Once, at a group I attend at my church, we were sharing around the table, as we often do.  A couple of very deep questions were asked by the pastor, and we were supposed to take turns answering them.  A lump formed in my throat immediately and my head swirled with thoughts.  Did I have answers for those questions?  Well, how long have you got?  I could write a book on each one.  I glanced at the clock, and looked around the table.  A handful more people to share after me.  Only about 15 minutes of sharing time left.  That would leave me with 2, maybe 3 minutes, to say my piece.  I thought about the other ladies.  They barely knew me.  Even the ones who have known me for years…how could I make them understand?  I blinked back my tears, and drew a breath.  “I think I’ll pass,” I said, “those are very big questions.”  Yup…notoriously difficult, to get to know.

Having this personality comes with its baggage.  It’s not that we don’t want to be known.  We do.  And, we see the easy closeness that other people share, and we envy them.  We feel the pain of exclusion when not invited…but, we understand.  It’s not their fault, it’s not ours.  It just is.

Having this personality also comes with its delights.  The tiny things of life bring great joy.  The sunrise, or the sunset.  A cup of tea.  The laughter of children.  A piece of art.  The sun on my face.  The world is rich, beyond belief.

And here, on my blog, I can share thoughts as slowly as I want.  Those who want to, will read them, while those who move at a faster pace, can breeze on by.

I’m sorry for my unexplained absence.  I’ve missed reading your posts too, especially those with whom I used to interact with regularly.  I think I have brain space to blog again, but my posts may not look like they used to.  I may give up on sticking to a schedule, or a particular type of content.  My posts won’t be edited or curated as carefully anymore, I don’t think.  It’s too much of a burden right now.  These days I need to write as my children talk to me almost constantly, and I need to stop every minute or two to tend to something.  So, the blog will be whatever it will be.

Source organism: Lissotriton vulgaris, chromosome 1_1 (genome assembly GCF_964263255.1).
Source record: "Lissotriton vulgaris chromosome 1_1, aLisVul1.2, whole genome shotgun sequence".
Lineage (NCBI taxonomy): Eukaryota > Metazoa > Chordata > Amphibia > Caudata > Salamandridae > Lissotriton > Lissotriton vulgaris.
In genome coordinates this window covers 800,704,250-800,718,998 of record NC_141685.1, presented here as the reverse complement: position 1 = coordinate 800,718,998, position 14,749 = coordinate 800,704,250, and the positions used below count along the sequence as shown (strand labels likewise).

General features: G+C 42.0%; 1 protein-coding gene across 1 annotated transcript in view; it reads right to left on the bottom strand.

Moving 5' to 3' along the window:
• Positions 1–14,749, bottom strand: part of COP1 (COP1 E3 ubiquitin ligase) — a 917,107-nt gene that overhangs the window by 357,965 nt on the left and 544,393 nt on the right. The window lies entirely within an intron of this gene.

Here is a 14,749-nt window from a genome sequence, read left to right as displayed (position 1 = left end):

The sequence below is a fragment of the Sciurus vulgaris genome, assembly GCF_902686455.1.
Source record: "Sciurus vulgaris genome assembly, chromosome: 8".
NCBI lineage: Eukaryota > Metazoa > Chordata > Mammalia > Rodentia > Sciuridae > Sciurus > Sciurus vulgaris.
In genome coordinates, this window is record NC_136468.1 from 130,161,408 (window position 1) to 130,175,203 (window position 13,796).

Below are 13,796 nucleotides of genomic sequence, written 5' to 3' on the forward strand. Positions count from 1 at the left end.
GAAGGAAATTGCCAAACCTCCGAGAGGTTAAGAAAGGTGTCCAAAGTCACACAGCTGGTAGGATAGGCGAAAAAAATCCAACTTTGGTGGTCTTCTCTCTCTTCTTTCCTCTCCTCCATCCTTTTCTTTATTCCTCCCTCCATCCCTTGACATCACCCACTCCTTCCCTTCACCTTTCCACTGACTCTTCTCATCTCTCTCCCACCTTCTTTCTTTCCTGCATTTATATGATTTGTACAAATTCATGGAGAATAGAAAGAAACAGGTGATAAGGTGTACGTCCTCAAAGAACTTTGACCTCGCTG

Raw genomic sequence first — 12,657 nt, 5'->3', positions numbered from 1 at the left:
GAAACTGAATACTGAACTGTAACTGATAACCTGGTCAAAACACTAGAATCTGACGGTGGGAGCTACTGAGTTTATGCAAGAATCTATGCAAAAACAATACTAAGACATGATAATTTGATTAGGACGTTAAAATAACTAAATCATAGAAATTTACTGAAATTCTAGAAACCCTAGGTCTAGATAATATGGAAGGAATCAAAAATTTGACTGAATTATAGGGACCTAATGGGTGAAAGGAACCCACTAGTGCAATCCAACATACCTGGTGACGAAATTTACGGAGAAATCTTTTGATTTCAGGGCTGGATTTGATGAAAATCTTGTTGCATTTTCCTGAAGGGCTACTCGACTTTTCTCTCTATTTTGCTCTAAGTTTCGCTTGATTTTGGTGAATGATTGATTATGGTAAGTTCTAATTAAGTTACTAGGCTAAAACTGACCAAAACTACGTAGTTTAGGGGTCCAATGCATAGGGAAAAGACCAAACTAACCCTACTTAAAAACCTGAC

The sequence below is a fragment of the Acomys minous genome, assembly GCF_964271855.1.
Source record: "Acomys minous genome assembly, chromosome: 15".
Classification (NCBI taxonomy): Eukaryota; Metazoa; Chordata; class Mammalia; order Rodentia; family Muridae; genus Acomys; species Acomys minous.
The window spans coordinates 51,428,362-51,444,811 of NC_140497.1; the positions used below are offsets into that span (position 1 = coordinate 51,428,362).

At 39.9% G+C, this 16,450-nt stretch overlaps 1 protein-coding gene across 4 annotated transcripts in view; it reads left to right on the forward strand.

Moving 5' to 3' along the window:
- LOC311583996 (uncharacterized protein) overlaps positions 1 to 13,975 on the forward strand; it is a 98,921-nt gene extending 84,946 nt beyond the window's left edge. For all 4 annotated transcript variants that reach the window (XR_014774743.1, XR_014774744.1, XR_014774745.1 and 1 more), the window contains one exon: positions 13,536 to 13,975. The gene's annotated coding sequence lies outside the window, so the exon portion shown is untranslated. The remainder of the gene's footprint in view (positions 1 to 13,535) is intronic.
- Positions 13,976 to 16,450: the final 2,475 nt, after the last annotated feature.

But, I need my blog!  I need my pen pals!

I will try to visit your blogs in the near future too.  Please feel free to comment below; how is everyone doing these days?  I would love to hear from you!

Warm wishes,

Lisa

Posted in Rambles

Why You May Feel Sad at Christmas (Part 2)

In part 1 of this post, I shared about the emotional struggles that I sometimes experience at Christmas time.  I identified two possible reasons why this may happen, and gave suggestions of how to cope.  To read it you may click this link:

Why You May Feel Sad at Christmas (Part 1)

Today, I will discuss three more reasons why a person may feel sad at Christmas, along with possible coping strategies.  Perhaps you will be able to identify with some of these ideas.

3. Changes over time create feelings of loss.

As people grow older, the dynamics of a family change dramatically. There are marriages, addition of children, and deaths.  Someone in the family may have grown ill.  Perhaps people have moved away, or choose not to be involved with the family any more.  Children may have left the nest.  Divorces may have occurred.  Parents may have grown old and are unable to host gatherings in their home, so alternate arrangements have to be made.  The home you grew up in may have been sold.  Maybe you used to always get together on Christmas Day, or always had brunch, or always gave each other gifts, and for some reason this cannot happen anymore.  All of these changes over time, normal as they may be, can create feelings of loss.  Christmas just isn’t the way it used to be…and that hurts.

I would suggest that you acknowledge the loss, and give yourself permission to mourn it if needed.  You may want to read this post, which discusses how the passage of time can lead to emotional pain.

Keep those old, good memories locked away somewhere, and treasure them.  You could reminisce by looking at photos or videos of past Christmases, or putting a scrapbook together to preserve them.  If someone you love has passed on, how may you cherish their memory?  Perhaps you could make a donation in their name.  Or create or purchase an ornament to place on the Christmas tree in their honor.